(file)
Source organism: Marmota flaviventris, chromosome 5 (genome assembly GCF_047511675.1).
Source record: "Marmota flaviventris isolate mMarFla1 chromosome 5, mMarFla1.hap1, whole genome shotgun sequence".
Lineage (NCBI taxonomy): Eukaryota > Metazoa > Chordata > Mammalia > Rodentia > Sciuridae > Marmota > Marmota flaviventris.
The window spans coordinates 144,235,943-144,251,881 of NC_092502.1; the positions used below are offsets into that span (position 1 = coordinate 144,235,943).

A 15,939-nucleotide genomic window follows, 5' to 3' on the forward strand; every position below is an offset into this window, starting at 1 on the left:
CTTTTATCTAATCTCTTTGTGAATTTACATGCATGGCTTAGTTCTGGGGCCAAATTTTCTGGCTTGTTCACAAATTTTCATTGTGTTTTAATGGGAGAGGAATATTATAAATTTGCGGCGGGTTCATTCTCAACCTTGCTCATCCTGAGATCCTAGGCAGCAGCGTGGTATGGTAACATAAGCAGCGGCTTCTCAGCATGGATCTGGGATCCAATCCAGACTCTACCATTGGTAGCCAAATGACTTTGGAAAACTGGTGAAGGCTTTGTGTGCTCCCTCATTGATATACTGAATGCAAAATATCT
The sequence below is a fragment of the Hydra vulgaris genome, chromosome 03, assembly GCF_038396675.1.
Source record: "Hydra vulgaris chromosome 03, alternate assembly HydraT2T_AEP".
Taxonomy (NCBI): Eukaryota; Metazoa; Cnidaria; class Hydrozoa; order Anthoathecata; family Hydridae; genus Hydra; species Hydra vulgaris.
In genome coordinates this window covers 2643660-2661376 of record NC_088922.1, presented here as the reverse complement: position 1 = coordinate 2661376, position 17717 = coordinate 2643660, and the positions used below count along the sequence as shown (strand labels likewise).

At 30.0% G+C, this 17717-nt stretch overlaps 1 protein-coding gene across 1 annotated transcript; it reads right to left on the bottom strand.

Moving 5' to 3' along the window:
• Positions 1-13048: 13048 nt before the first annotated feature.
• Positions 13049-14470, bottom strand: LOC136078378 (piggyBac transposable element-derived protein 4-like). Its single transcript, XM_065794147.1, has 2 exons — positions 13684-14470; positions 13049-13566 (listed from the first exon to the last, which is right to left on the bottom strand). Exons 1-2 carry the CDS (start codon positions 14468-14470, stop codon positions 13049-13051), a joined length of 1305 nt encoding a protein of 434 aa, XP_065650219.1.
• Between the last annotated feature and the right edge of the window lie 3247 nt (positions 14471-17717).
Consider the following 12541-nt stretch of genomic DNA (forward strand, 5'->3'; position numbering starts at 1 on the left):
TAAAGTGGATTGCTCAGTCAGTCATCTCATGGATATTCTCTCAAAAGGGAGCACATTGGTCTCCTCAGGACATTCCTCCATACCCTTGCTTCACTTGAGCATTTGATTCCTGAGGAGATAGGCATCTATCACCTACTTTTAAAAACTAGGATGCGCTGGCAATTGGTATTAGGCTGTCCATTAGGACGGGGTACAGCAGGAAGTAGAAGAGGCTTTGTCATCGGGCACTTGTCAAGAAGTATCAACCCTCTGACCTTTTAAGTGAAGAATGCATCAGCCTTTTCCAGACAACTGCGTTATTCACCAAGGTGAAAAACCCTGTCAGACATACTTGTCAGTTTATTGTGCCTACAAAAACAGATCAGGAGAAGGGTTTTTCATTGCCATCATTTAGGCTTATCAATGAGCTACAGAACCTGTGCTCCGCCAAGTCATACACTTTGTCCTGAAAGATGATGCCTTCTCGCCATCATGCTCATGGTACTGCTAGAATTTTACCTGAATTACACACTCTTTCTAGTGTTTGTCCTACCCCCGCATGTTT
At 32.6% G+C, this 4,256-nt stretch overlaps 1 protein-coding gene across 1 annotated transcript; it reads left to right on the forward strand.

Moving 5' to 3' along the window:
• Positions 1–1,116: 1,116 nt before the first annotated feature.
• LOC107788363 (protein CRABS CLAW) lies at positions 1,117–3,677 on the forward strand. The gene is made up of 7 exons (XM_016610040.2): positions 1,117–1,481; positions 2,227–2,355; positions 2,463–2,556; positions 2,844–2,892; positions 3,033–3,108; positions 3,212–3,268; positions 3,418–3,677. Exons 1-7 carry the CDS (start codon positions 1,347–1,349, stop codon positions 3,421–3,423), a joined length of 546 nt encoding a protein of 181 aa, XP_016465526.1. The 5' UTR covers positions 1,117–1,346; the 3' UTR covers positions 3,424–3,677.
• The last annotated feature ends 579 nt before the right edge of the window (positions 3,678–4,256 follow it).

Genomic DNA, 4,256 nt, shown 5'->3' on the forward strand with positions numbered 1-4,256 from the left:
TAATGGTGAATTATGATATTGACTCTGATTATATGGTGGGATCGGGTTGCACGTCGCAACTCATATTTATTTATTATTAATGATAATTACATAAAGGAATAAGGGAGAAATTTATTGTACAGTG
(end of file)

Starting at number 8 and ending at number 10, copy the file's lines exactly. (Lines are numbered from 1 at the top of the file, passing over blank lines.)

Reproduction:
Source record: "Hydra vulgaris chromosome 03, alternate assembly HydraT2T_AEP".
Taxonomy (NCBI): Eukaryota; Metazoa; Cnidaria; class Hydrozoa; order Anthoathecata; family Hydridae; genus Hydra; species Hydra vulgaris.
In genome coordinates this window covers 2643660-2661376 of record NC_088922.1, presented here as the reverse complement: position 1 = coordinate 2661376, position 17717 = coordinate 2643660, and the positions used below count along the sequence as shown (strand labels likewise).